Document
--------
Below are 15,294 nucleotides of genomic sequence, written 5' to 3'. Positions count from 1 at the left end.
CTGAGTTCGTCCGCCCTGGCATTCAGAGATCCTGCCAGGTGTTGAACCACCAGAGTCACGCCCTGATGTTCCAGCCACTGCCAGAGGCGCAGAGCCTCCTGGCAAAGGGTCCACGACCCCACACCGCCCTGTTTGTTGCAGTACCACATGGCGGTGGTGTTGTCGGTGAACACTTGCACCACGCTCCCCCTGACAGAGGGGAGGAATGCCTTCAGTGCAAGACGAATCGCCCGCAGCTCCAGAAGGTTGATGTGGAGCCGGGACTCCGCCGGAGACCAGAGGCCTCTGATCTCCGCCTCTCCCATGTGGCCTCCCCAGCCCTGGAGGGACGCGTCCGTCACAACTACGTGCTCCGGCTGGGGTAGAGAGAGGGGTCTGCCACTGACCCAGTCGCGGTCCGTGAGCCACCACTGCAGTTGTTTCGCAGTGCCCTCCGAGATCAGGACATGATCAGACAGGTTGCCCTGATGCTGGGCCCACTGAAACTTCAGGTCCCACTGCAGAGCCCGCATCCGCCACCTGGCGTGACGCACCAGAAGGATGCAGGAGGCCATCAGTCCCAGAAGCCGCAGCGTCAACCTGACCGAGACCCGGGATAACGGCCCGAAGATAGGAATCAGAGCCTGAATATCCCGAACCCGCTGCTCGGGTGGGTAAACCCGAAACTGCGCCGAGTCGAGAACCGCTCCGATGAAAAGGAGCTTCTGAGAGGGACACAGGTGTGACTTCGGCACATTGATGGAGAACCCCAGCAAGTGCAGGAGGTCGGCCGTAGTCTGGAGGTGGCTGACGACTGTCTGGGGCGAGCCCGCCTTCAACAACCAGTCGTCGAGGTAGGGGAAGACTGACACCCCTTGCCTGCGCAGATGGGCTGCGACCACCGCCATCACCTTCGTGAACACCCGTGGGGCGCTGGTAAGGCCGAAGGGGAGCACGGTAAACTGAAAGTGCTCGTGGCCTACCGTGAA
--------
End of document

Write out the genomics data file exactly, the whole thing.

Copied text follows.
Below are 15,294 nucleotides of genomic sequence, written 5' to 3'. Positions count from 1 at the left end.
CTGAGTTCGTCCGCCCTGGCATTCAGAGATCCTGCCAGGTGTTGAACCACCAGAGTCACGCCCTGATGTTCCAGCCACTGCCAGAGGCGCAGAGCCTCCTGGCAAAGGGTCCACGACCCCACACCGCCCTGTTTGTTGCAGTACCACATGGCGGTGGTGTTGTCGGTGAACACTTGCACCACGCTCCCCCTGACAGAGGGGAGGAATGCCTTCAGTGCAAGACGAATCGCCCGCAGCTCCAGAAGGTTGATGTGGAGCCGGGACTCCGCCGGAGACCAGAGGCCTCTGATCTCCGCCTCTCCCATGTGGCCTCCCCAGCCCTGGAGGGACGCGTCCGTCACAACTACGTGCTCCGGCTGGGGTAGAGAGAGGGGTCTGCCACTGACCCAGTCGCGGTCCGTGAGCCACCACTGCAGTTGTTTCGCAGTGCCCTCCGAGATCAGGACATGATCAGACAGGTTGCCCTGATGCTGGGCCCACTGAAACTTCAGGTCCCACTGCAGAGCCCGCATCCGCCACCTGGCGTGACGCACCAGAAGGATGCAGGAGGCCATCAGTCCCAGAAGCCGCAGCGTCAACCTGACCGAGACCCGGGATAACGGCCCGAAGATAGGAATCAGAGCCTGAATATCCCGAACCCGCTGCTCGGGTGGGTAAACCCGAAACTGCGCCGAGTCGAGAACCGCTCCGATGAAAAGGAGCTTCTGAGAGGGACACAGGTGTGACTTCGGCACATTGATGGAGAACCCCAGCAAGTGCAGGAGGTCGGCCGTAGTCTGGAGGTGGCTGACGACTGTCTGGGGCGAGCCCGCCTTCAACAACCAGTCGTCGAGGTAGGGGAAGACTGACACCCCTTGCCTGCGCAGATGGGCTGCGACCACCGCCATCACCTTCGTGAACACCCGTGGGGCGCTGGTAAGGCCGAAGGGGAGCACGGTAAACTGAAAGTGCTCGTGGCCTACCGTGAA